Increased Use of Alternative Feed Ingredients

by 5m Editor
31 March 2011, at 10:22am

CANADA - A research nutritionist with the Prairie Swine Centre reports rising feed costs have prompted an increased reliance on the use of alternative feed ingredients such as dried distillers grains with solubles, Bruce Cochrane writes.

A downward trend in feed costs over the past couple of years has reversed itself and feed costs are once again on the rise.

Dr Denise Beaulieu, a research scientist nutrition with the Saskatoon based Prairie Swine Centre observes that Canada has seen an increased demand for ethanol which is affecting the price of corn while the increasing demand for energy is affecting all feed ingredient costs.

Dr Denise Beaulieu-Prairie Swine Centre

We see increasing reliance on byproduct feeds.

Producers are putting more and more of these byproduct feeds into their rations.

It's made ration formulation more complex and one of the biggest problems is of course the variability in these byproduct feeds which makes it a little bit more complicated as well and so trying to have some means of predicting exactly what the feed value is from a byproduct feed that you are buying is very difficult, especially byproduct feed such as distillers the byproduct from the ethanol industry which can vary depending on the parent grain but also vary depending on the fermentation procedures that are used at every plant.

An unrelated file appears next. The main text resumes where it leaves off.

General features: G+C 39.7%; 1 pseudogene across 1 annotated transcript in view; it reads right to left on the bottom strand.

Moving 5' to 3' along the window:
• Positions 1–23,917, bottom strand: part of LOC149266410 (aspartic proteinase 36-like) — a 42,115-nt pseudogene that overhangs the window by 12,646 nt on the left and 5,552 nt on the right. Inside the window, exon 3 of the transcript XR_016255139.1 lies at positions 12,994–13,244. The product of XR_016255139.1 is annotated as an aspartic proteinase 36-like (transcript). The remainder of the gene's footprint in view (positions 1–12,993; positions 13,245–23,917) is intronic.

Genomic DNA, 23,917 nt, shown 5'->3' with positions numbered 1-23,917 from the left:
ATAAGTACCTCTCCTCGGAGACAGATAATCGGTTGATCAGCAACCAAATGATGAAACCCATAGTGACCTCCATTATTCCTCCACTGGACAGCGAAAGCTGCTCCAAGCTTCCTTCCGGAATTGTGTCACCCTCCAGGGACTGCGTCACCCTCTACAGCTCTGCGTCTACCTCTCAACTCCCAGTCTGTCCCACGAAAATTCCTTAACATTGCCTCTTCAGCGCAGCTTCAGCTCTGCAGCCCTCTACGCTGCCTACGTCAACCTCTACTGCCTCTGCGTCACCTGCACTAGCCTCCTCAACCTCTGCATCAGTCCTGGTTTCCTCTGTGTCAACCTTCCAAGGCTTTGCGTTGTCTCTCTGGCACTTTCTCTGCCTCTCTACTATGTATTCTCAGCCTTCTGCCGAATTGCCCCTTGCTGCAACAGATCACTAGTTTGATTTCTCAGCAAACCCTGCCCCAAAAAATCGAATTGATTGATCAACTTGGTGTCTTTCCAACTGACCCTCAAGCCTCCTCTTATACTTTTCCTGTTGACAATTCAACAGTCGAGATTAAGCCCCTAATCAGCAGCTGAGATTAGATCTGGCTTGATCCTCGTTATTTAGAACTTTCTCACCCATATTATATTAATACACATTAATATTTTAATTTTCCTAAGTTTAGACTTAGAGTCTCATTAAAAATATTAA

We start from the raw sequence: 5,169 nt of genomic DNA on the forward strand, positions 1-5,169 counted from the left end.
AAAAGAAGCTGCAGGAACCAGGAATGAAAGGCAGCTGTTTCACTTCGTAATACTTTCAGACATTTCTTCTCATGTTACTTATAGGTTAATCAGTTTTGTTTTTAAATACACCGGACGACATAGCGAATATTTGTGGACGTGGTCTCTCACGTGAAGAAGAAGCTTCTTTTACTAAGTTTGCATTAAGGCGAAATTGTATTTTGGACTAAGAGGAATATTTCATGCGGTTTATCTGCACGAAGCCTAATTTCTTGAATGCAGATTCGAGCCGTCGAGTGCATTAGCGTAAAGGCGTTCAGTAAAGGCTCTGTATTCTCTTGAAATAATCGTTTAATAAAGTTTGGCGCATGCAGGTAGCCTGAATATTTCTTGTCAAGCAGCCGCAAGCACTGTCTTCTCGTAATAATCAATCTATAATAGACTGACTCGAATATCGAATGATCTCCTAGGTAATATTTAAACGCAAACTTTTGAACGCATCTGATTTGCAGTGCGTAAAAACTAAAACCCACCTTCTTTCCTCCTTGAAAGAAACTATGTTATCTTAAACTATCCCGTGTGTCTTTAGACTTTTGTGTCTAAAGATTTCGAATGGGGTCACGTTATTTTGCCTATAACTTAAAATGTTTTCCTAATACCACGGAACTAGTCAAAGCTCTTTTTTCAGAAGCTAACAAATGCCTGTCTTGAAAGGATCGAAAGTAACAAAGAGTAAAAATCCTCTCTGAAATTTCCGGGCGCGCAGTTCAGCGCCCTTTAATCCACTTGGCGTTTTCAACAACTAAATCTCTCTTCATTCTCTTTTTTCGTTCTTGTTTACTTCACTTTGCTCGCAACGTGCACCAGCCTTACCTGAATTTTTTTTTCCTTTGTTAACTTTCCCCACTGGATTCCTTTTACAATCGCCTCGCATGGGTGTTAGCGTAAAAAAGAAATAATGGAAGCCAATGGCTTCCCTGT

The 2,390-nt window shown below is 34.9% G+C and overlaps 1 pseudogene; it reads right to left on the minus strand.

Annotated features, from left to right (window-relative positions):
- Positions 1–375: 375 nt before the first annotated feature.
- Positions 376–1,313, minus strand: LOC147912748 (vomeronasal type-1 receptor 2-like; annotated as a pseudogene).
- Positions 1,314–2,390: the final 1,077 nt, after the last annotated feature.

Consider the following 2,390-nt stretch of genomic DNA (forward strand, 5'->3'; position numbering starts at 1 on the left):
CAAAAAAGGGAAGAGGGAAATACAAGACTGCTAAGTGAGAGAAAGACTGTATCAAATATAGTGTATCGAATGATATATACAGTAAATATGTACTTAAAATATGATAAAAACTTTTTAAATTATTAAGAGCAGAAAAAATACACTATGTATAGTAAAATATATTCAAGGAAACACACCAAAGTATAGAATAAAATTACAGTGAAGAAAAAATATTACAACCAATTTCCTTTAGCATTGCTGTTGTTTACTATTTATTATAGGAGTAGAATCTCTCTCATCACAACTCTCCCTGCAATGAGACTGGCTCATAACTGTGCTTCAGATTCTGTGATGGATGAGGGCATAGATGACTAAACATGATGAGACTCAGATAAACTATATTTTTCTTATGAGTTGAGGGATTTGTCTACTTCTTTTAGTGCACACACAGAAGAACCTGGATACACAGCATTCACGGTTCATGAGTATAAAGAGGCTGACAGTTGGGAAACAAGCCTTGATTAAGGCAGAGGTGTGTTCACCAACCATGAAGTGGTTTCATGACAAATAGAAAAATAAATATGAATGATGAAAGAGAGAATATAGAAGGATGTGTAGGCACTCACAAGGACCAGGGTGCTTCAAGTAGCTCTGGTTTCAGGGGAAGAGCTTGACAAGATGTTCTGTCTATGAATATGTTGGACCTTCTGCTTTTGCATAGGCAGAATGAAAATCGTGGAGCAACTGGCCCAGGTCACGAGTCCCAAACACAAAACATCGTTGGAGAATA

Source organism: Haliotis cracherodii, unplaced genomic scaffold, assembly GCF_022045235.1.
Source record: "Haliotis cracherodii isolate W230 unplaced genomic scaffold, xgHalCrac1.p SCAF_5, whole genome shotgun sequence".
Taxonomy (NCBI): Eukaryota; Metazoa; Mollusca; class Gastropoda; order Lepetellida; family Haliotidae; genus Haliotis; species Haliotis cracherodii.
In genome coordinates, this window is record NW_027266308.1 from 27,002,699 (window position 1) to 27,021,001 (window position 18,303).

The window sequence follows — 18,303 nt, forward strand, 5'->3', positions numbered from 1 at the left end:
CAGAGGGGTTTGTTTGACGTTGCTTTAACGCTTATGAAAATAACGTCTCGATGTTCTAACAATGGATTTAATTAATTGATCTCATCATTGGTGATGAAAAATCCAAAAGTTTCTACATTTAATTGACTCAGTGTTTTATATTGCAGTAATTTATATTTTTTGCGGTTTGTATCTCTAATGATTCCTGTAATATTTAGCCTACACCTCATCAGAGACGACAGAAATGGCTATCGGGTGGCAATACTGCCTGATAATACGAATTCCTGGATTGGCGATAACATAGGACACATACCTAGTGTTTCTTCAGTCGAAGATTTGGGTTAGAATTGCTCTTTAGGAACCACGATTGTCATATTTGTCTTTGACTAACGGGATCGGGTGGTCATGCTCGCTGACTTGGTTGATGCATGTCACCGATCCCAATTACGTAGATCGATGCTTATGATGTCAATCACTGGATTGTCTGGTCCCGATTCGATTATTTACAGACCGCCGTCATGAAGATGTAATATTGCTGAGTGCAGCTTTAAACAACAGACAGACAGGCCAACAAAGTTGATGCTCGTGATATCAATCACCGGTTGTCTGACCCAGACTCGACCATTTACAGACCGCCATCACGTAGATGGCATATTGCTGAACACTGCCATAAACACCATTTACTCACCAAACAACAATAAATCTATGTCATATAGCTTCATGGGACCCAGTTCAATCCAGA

Producers have to rely upon chemical analysis however some of those take too long to predict the feeding value.

They'll want to have it bought before they can get those analysis back so they have to rely upon things like how the feed looks, whether it looks burned or anything like that.

The other issue is to be aware that if they are making dramatic switches in their feeding programme that they don't affect the palatability of the feed.

Any dramatic change can cause the animal to go off feed for a day or so.
Dr Beaulieu notes watching the small details remains important, things like checking that feeders flowing properly, minimizing waste and proper storage of feed are still very important in making the best use of feeds.

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